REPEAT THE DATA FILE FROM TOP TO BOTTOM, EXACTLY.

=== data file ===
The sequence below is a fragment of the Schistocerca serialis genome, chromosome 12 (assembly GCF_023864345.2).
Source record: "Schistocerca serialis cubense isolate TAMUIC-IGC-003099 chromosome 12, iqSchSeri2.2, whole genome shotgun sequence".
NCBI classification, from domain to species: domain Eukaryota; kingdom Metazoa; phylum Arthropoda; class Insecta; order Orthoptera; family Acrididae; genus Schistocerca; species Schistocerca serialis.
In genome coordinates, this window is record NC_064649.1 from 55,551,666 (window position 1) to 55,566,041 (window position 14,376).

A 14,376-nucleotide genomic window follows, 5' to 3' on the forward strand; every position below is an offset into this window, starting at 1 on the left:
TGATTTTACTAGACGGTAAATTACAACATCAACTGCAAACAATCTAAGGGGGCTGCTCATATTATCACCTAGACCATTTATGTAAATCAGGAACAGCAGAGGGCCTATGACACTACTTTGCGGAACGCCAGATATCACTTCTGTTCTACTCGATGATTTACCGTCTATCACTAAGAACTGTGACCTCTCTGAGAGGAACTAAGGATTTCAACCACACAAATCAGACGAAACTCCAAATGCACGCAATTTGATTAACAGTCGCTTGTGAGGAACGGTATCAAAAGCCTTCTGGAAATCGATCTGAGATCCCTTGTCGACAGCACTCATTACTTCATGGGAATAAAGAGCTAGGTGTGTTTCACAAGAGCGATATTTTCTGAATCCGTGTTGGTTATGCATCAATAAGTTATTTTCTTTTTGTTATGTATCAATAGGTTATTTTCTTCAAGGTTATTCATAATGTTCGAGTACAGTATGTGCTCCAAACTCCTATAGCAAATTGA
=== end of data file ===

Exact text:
The sequence below is a fragment of the Schistocerca serialis genome, chromosome 12 (assembly GCF_023864345.2).
Source record: "Schistocerca serialis cubense isolate TAMUIC-IGC-003099 chromosome 12, iqSchSeri2.2, whole genome shotgun sequence".
NCBI classification, from domain to species: domain Eukaryota; kingdom Metazoa; phylum Arthropoda; class Insecta; order Orthoptera; family Acrididae; genus Schistocerca; species Schistocerca serialis.
In genome coordinates, this window is record NC_064649.1 from 55,551,666 (window position 1) to 55,566,041 (window position 14,376).

A 14,376-nucleotide genomic window follows, 5' to 3' on the forward strand; every position below is an offset into this window, starting at 1 on the left:
TGATTTTACTAGACGGTAAATTACAACATCAACTGCAAACAATCTAAGGGGGCTGCTCATATTATCACCTAGACCATTTATGTAAATCAGGAACAGCAGAGGGCCTATGACACTACTTTGCGGAACGCCAGATATCACTTCTGTTCTACTCGATGATTTACCGTCTATCACTAAGAACTGTGACCTCTCTGAGAGGAACTAAGGATTTCAACCACACAAATCAGACGAAACTCCAAATGCACGCAATTTGATTAACAGTCGCTTGTGAGGAACGGTATCAAAAGCCTTCTGGAAATCGATCTGAGATCCCTTGTCGACAGCACTCATTACTTCATGGGAATAAAGAGCTAGGTGTGTTTCACAAGAGCGATATTTTCTGAATCCGTGTTGGTTATGCATCAATAAGTTATTTTCTTTTTGTTATGTATCAATAGGTTATTTTCTTCAAGGTTATTCATAATGTTCGAGTACAGTATGTGCTCCAAACTCCTATAGCAAATTGA